Camilla Rhodes – Like The Word Love On The Lips Of A Harlot

Melodic death/metalcore. I can hear the groans even over the internet.

‘Like The Word Love On The Lips Of A Harlot’, though, is pretty decent. Sure, the very original parts are few and far between, but there are just enough of them sprinkled throughout the album to keep it from being an entirely average listening experience. I’d say that Camilla Rhodes beats out the writhing masses of similar artists by a nose, mostly by being less subject to trite hardcorisms and more concerned with crafting actual, you know, songs. Not to say such hardcorisms aren’t present; you’ve got lots of staggered 16th notes to contend with, so if you don’t like that sort of thing, you might as well bail out now. Those that do can keep reading.

Much to the credit of the band, they keep the album to just over half an hour so the formula has no time to grow stale. A good reference point would be Through The Eyes Of The Dead, albeit slightly less frantic and desperately emotional than them. While that minimalist white artwork, long song titles, and stream of consciousness lyrics scream ‘GENERIC!’ as loud as they can, the band for the most part avoids such an ignominious fate by periodically changing it up, like with the actually quite pleasant clean vocal passage on ‘Good Fortune Means Nothing’. In fact, it’s from that song on that the album transforms from mediocre to pretty good, probably due to a lower emphasis on two-stepping and a greater musical impact overall.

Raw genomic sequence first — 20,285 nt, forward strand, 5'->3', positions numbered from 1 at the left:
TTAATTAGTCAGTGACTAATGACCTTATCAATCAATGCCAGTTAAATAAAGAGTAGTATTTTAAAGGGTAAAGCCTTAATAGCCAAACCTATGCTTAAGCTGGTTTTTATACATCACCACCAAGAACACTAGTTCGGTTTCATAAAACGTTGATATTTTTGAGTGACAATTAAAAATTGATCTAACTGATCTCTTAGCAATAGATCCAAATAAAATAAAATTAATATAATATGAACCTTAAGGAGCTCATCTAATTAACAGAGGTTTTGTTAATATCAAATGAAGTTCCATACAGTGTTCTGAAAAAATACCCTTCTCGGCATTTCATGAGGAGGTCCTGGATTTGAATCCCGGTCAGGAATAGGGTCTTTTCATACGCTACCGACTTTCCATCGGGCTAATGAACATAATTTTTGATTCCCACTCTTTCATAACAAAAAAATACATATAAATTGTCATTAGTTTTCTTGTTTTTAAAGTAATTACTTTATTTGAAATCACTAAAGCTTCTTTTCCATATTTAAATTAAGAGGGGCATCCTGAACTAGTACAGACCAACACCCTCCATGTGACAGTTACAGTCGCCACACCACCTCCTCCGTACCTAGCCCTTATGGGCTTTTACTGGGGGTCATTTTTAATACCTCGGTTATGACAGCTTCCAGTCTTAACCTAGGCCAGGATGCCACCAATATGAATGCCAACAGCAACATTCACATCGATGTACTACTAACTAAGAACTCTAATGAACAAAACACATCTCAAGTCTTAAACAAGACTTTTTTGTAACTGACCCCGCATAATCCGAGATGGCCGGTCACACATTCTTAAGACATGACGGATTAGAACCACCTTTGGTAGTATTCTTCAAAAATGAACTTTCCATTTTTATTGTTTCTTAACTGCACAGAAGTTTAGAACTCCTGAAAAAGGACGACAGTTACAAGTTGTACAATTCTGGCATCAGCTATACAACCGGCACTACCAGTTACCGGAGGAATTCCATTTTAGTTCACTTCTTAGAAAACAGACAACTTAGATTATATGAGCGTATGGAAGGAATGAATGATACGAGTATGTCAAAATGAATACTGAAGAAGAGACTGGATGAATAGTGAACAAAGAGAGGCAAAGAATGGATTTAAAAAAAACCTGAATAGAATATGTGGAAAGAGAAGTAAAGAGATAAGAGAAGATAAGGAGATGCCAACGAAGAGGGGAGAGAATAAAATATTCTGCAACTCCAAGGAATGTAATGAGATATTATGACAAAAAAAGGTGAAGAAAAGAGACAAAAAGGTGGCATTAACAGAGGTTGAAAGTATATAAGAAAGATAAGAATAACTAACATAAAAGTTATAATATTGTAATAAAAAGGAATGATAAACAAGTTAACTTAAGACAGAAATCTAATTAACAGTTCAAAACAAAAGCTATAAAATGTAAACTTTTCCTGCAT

As you would expect from a Galy release, it’s well produced and well played throughout. And despite my mocking of -core conventions, Camilla Rhodes does a good job of distancing themselves from them frequently enough to stop me mid-eye roll. The riffing is a bit hit or miss; some are really good, while others seem to stop halfway before reaching their logical conclusion. Drumming is excellent, though: very intense and propulsive and technical enough to keep interest. Vocals are uniformly good, except for the low growls. However, this is excusable, because there has never been a metalcore singer who is able to do them particularly well, so I can’t truly fault the band for that.

So yeah, Camilla Rhodes isn’t going to convince anyone who hates this style, but it is a good entry for those that already enjoy it. Ignore some of DUN DUN BEEDLY BEEDLY riffs and you’ve got yourself a good chunk of melodic deathcore. Give it a try.

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~ by noktorn on May 3, 2007.

One Response to “Camilla Rhodes – Like The Word Love On The Lips Of A Harlot”

  1. fair and honest
    thank you!

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